A comparison was drawn between choosing a puppy from a pet shop as if they are a commodity, and the rigorous rehoming process involved in purchasing a dog from a rescue centre or reputable breeder. Rob Flello MP warned that without intervention, Britain is at risk of becoming a nation that perceives “disposable pets” as acceptable.
A number of MPs highlighted the limited resources available to local authorities for effectively enforcing the existing dog breeding legislation. As such, the public have little faith in the licensing and inspection process.
MPs offered a range of solutions for the Minister, George Eustice, to consider. Many MPs were in agreement that a ban alone on the sale of puppies and kittens from pet shops will not be a panacea to the problem of puppy farming, but would be a good starting point. Any new legislation or modernisation of the existing legislation would need to be backed up by cultural change that demands a multifaceted programme involving the collaboration of the government, local authorities, animal welfare groups, vets, and the puppy breeding and vending industry itself.
There was strong support for a public awareness campaign to teach the public how to recognise a breeder as ethical and know what questions to ask; ultimately supporting Pup Aid’s “Where’s Mum?” campaign. MPs highlighted the importance of changes to consumer behaviour, informing of them best practices and helping them to become self-regulated.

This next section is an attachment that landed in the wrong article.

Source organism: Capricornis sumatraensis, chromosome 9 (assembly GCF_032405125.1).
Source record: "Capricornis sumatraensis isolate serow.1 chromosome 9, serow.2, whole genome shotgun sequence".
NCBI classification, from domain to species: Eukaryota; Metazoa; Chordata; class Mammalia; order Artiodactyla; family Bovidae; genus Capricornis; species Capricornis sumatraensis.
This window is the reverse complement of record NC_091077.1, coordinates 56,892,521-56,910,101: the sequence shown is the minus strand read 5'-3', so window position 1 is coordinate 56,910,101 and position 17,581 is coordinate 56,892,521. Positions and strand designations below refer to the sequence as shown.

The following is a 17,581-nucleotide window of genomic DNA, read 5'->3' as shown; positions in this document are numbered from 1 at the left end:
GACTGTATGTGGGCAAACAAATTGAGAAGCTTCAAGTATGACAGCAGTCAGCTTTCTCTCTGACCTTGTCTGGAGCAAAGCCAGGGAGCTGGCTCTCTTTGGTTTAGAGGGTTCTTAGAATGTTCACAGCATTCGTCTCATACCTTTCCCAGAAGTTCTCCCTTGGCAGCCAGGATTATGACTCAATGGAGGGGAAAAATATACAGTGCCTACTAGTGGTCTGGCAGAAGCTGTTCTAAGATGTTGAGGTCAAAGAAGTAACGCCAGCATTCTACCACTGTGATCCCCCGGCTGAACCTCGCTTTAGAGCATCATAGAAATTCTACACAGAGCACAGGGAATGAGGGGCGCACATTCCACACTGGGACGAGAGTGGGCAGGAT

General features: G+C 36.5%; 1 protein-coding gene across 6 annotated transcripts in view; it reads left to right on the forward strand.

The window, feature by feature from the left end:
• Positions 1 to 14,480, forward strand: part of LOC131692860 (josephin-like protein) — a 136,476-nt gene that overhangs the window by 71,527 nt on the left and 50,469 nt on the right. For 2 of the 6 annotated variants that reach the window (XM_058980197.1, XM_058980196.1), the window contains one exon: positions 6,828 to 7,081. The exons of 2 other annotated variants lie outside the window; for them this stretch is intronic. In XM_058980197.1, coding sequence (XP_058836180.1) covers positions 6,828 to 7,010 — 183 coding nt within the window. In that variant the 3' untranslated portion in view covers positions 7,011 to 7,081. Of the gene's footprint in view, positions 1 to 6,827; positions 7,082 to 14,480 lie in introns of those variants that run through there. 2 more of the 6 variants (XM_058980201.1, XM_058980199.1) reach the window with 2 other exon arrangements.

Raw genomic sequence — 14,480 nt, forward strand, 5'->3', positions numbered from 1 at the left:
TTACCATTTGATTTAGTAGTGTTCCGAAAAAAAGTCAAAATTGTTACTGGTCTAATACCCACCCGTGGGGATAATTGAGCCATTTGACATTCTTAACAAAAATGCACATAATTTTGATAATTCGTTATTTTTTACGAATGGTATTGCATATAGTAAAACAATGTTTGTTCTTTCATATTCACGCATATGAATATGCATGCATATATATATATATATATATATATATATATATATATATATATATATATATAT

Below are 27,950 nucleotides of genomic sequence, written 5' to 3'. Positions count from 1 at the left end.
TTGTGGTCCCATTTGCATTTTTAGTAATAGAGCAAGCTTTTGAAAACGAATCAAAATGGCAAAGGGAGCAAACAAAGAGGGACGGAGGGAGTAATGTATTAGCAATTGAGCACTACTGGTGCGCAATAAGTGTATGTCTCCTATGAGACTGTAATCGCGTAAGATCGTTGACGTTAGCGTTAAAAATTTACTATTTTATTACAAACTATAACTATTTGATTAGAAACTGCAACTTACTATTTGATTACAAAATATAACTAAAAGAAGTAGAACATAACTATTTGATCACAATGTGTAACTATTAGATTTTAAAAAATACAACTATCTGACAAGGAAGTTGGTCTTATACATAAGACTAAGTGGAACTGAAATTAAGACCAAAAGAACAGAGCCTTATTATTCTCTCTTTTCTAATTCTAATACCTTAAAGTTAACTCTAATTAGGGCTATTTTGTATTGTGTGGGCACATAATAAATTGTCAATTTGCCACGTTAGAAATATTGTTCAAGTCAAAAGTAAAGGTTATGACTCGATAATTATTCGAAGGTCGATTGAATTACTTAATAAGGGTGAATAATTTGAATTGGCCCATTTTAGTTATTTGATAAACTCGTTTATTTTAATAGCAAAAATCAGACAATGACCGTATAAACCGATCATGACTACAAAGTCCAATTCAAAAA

There was also strong support for the government to supply local authorities with resources to help them better enforce the dog breeding regulations and bring consistency throughout the country. Random unannounced inspections were recommended, with a zero tolerance to any violation of the laws. One MP recommended a survey be carried out to all local authorities in order to ascertain where the system is failing and how it can be remedied. Some MPs commented on their local authority’s good practices and the importance of dissemination of helpful information to other local authorities. Ultimately, MPs all recognised the need for the licensing and inspection regime to be refreshed and improved, with well-trained enforcement officers that the public can have faith in to stamp out cruel practices and only license reputable breeders.